We can end gun violence. Repeat it a thousand times, and it still doesn't accomplish anything.

Tell that to Jennifer Aniston, Amy Schumer, Kevin Bacon, Michael Stipe and a gaggle of other celebrities taking part in a new PSA aimed at gun violence in America.

The short, dubbed “We Can End Gun Violence” just went live from Everytown for Gun Safety. The group began last year as a fusion of existing organizations Mayors Against Illegal Guns and Moms Demand Action for Gun Sense in America.

The celebrities, many looking less than glamorous, repeat the phrase, “We can end gun violence,” throughout the 1:29 minute video. We also see “regular” citizens echoing that line. Mid-video, President Barack Obama makes an appearance as does The Rev. Al Sharpton.

Will it work? The better question is, will what work?

The video reflects a problem with both the Obama administration and celebrity efforts to change the world. Short on specifics. Long on platitudes.

It’s also not the first celebrity PSA about gun violence. In 2012, Jeremy Renner, Beyonce, Jon Hamm and other stars cut a “Demand a Plan” video. The clip, better produced than the just-released PSA, apparently didn’t do the trick even though it adopted a similar repetitive tactic on key phrases.

That video did inspire some action. A snarky response came not from Hollywood but from an American citizen who smelled a whiff of hypocrisy about the video in question. Turns out many of the video’s participants have appeared in movies glamorizing gun violence.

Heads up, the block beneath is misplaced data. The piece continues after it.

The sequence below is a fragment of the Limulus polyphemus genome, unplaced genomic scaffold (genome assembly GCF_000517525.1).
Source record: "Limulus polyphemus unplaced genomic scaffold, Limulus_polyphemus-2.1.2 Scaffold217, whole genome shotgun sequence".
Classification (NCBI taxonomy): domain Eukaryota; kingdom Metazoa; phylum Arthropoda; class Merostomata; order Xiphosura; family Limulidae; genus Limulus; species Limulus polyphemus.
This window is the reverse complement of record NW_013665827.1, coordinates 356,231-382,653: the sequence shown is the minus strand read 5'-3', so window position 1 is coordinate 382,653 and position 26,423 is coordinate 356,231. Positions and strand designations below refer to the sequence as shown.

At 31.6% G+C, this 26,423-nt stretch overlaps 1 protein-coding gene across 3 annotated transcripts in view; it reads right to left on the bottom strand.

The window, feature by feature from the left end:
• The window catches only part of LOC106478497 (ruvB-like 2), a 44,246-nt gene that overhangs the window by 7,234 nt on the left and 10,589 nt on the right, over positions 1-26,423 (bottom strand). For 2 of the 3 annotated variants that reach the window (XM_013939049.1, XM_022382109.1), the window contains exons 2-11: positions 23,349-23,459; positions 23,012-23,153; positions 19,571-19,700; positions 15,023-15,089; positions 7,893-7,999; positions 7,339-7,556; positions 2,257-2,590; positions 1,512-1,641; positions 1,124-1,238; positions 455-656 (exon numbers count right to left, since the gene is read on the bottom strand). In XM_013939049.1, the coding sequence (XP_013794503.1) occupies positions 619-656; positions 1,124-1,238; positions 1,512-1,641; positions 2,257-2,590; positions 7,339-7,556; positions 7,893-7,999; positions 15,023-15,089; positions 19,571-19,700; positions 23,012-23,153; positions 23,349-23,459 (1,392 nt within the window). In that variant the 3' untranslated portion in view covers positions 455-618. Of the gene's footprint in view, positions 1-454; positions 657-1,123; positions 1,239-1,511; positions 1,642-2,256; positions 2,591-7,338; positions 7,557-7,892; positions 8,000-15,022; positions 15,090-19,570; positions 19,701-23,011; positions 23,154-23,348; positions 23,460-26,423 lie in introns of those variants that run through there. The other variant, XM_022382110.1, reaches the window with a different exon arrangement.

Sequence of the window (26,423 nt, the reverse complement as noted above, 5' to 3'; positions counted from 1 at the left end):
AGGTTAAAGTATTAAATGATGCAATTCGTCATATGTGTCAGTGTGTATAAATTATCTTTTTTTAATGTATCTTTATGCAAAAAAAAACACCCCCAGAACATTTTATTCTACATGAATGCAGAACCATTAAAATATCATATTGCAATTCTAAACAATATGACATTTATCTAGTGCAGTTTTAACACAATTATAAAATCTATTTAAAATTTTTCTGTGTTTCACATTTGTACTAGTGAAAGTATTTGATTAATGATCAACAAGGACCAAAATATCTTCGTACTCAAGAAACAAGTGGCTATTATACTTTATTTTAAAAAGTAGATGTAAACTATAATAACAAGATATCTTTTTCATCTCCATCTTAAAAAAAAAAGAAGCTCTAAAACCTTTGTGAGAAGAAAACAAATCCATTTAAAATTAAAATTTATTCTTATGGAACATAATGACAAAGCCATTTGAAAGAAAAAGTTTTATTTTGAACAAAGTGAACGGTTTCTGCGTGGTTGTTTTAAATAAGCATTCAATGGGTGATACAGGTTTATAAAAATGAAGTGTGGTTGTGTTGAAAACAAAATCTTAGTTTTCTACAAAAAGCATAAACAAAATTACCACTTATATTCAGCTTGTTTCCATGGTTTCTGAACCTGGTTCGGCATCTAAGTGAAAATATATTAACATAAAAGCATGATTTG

Does that lead, directly or indirectly, to actual violence? It’s a tough but fair question, one that Hollywood megaproducer Harvey Weinstein once vowed to explore. His proposed summit would gather the biggest names in the film industry to assess how violent movies impact the culture. If so, what can artists do about it?.

“I think as filmmakers we should sit down — the Marty Scorseses, the Quentin Tarantinos and hopefully all of us who deal in violence in movies — and discuss our role in that,” Weinstein said.

That summit never happened.

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Perhaps if both Obama and the celebrities in question spoke in detail about their plans, acknowledged some shootings happen in gun-free zones and stopped vilifying those who disagree with them something could be done. It also would help if the Commander in Chief didn’t use a terrorist attack on U.S. soil as a political cudgel against the 2nd Amendment as he did Sunday night.

No, we’ll never end gun violence. It happens all over the world no matter what the gun control laws are in those communities. And time after time when gun violence happens celebrities rush to declare the need for more gun laws even if those laws wouldn’t have stopped the tragedy in question.

The Age of Obama ushered in hashtag activism, where people could Tweet out a supportive phrase and hope something dramatic would happen. Life doesn’t work that way. It takes hard work, negotiation and an open mind to get things done.

Without it, we’ll likely see more gun violence and future celebrity-packed PSA promising to end them once and for all.